What does work is to teach WORDS. Never mind the letters. Just go straight for the words and have a picture of the thing that the word is for right with it. THAT I get immediately. I know this from experience. The picture that goes with the word would be better if it were in color vs. being black and white. And for me as a child, then if it were a cartoon-like picture then it comes across more friendly and more easily perceived and matched up with the word it was meant to go with.
And it is how I type using a keyboard. I type the words. I have never actually remembered where the letters are. But have memorized how to type the word... THAT I remember and it is now embedded in my mind over many years of typing words, not letters. This runs totally counter to how people teach how to type which is the reason why I taught myself. I am a fast typist and look at the screen (showing the progress of the typing) and not at the keyboard.
So, I have tried to tell this to some special students' teachers. And WOW do they not want to hear that...!!!
My merely bringing this up has generated anger from the special students' teachers. That amazes me. I have learned to just not bring it up as it has no audience amongst special students' teachers at all. It has shown me how difficult it can be for dyslectics because only someone with dyslexia knows this and that is IF they have chosen to observe it themselves and to watch how it works. Maybe I am unique in that regard. I have no way of knowing, though. I regard dyslexia as very personal happening and it takes a personal curiosity to watch how some mental perceptual mechanics work.
I now take delight in watching how I read and how my perception and then translation of my perception into saying/talking works. It is governed by "importance" and not by how letter-pieces fit together into words at all... odd as that must sound.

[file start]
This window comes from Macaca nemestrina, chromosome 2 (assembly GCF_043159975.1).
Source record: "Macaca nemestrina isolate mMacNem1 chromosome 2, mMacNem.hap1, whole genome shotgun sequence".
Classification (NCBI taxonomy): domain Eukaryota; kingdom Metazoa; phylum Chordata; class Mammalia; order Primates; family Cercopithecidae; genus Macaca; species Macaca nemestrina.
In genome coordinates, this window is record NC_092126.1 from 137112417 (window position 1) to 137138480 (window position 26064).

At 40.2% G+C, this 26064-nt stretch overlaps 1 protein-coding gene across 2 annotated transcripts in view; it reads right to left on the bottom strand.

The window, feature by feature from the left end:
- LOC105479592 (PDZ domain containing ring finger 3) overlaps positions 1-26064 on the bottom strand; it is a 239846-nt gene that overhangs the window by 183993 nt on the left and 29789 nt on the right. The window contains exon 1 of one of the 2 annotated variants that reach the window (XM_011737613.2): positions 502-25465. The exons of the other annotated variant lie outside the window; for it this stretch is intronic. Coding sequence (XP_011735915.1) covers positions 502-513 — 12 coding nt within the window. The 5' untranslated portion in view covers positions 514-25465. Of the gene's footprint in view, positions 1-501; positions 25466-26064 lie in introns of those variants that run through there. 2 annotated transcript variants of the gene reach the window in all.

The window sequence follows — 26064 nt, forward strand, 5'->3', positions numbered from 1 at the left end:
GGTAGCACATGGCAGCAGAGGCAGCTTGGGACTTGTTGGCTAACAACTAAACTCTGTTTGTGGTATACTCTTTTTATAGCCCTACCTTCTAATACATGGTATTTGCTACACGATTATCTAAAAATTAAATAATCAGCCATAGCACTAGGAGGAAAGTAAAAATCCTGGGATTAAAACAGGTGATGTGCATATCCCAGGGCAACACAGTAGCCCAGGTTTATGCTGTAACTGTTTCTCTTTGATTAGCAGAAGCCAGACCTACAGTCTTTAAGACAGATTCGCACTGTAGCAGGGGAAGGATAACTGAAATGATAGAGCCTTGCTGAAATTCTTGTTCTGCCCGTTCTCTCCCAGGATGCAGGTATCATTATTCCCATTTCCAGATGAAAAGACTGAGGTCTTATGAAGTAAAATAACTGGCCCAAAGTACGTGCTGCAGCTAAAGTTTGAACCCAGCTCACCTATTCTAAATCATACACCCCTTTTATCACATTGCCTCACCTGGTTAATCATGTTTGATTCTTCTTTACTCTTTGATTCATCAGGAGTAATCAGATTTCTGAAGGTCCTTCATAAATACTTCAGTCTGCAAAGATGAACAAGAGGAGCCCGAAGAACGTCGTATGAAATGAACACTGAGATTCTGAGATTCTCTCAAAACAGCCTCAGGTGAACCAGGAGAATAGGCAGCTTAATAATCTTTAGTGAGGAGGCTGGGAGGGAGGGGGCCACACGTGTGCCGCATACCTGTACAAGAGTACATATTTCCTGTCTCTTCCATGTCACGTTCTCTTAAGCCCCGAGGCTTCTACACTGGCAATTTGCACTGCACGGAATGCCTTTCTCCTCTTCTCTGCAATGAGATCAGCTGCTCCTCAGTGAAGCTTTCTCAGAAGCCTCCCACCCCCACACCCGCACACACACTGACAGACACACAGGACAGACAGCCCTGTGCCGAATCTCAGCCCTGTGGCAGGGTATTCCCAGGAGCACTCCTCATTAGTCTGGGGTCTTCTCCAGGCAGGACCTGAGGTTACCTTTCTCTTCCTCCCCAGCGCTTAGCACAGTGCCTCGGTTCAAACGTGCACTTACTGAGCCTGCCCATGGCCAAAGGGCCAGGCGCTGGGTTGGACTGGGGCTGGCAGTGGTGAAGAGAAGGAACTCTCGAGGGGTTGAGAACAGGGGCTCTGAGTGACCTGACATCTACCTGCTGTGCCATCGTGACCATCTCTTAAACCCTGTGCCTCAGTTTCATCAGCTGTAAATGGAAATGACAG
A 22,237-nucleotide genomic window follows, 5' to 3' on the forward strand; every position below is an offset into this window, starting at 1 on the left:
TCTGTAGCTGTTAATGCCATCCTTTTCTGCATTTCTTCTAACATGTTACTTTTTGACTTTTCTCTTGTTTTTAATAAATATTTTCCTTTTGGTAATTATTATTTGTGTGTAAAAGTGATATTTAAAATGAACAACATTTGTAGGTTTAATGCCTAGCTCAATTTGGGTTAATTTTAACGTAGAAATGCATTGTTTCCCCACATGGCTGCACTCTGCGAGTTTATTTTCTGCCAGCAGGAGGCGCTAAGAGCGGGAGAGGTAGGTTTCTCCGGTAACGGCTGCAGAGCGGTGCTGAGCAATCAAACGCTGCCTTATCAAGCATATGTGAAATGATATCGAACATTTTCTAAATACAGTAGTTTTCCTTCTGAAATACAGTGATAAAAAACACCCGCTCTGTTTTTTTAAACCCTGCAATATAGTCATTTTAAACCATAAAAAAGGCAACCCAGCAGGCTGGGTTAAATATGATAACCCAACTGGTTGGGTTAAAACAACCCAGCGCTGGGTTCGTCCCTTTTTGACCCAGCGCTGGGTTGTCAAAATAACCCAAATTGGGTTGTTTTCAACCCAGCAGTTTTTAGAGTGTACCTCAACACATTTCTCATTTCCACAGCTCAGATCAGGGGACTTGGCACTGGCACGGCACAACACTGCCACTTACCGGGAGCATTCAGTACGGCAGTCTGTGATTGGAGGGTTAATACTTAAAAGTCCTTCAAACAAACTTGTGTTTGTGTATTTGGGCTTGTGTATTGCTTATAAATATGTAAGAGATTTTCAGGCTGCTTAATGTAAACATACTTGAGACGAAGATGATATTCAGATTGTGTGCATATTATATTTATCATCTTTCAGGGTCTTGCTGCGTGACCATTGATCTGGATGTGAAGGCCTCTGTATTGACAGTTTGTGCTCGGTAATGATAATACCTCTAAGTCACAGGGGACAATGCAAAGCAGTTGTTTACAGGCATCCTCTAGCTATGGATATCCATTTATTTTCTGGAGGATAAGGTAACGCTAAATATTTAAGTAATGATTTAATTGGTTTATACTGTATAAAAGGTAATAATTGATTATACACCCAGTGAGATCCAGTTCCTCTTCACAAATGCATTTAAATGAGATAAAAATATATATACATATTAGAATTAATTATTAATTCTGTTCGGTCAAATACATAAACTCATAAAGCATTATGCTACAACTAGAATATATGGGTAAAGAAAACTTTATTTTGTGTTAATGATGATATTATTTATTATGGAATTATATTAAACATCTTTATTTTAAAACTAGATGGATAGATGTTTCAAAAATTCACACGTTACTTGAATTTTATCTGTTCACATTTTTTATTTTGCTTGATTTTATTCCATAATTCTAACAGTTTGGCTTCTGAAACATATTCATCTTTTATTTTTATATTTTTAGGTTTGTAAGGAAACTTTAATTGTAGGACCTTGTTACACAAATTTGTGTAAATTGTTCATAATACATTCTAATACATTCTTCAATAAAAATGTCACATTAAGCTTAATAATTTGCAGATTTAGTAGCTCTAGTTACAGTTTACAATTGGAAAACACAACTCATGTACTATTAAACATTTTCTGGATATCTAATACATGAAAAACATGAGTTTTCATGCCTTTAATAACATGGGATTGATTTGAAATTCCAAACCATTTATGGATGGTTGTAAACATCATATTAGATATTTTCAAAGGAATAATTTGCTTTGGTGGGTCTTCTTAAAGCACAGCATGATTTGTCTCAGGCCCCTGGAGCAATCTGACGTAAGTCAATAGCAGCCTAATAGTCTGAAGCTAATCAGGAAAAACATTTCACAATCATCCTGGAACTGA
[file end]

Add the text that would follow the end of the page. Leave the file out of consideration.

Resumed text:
I have realized that a large part of my early childhood stuttering was centered around the time/space between my perception and my saying/talking. For instance: I can speak a sentence incorrectly that I am reading right now. BUT, I am aware that I am saying it "wrong" and can go back to correct the speaking part to match with what I "know" was in the text. There is an underlying "knowing" what the text says even though I said it wrong.
Where does that knowledge come from? I now note that I can ADD words to a sentence that were not there in the first place or ignore words that were there. While speaking it (reading aloud) I know something is wrong and can go back to "correct" the feeling of inaccuracy.
This really screws up "speed-reading" as I can just speak a jumble of wrong stuff while trying to speed-read... that makes college-reading-input a real problem.
All of this can be dealt with, though, if you know and accept it. Acceptance brings relaxation and followed on that is curiosity and remembering one's own special perceptual mechanics.
I wish to stress that this is all deal-able-with IF one is not being made "wrong" and the situation being called into the space of "self discipline" or a "lack of self discipline." Dyslextics do not lack self-discipline but it can look like that to a "discipline teacher."